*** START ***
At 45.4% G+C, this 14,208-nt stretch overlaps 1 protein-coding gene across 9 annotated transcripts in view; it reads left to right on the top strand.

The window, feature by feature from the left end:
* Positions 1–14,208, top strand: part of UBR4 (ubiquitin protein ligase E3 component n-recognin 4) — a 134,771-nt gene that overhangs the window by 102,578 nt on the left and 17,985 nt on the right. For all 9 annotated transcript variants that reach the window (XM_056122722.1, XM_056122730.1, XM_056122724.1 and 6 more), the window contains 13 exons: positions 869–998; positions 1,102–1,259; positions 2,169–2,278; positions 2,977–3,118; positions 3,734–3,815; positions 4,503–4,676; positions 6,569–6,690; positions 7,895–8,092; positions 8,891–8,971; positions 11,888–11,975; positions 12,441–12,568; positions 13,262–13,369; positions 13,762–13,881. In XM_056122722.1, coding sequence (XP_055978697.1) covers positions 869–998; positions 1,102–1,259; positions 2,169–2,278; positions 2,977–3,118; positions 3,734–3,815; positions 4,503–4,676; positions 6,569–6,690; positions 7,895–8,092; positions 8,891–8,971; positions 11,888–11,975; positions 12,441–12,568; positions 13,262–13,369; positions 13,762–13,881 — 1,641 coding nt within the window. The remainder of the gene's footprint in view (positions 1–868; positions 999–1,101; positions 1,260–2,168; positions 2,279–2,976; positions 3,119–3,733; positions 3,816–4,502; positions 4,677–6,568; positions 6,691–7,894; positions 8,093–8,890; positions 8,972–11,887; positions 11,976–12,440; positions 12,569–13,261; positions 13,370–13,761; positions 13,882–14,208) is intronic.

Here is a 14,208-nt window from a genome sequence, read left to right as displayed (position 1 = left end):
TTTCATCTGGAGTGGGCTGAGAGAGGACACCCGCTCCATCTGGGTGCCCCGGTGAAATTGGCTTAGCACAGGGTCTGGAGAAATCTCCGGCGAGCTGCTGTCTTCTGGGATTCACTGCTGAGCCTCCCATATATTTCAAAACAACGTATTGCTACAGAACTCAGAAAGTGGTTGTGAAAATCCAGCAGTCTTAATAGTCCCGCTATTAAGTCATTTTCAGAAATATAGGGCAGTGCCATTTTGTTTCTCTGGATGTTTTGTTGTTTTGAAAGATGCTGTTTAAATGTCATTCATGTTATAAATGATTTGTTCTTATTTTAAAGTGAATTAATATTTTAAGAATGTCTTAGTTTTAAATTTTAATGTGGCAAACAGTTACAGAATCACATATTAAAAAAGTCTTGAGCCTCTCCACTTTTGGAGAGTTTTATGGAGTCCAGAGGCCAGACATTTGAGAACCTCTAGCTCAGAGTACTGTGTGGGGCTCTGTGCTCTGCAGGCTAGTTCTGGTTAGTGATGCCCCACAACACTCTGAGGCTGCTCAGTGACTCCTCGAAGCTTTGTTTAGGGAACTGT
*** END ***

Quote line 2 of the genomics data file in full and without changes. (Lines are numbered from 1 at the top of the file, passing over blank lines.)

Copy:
The window, feature by feature from the left end: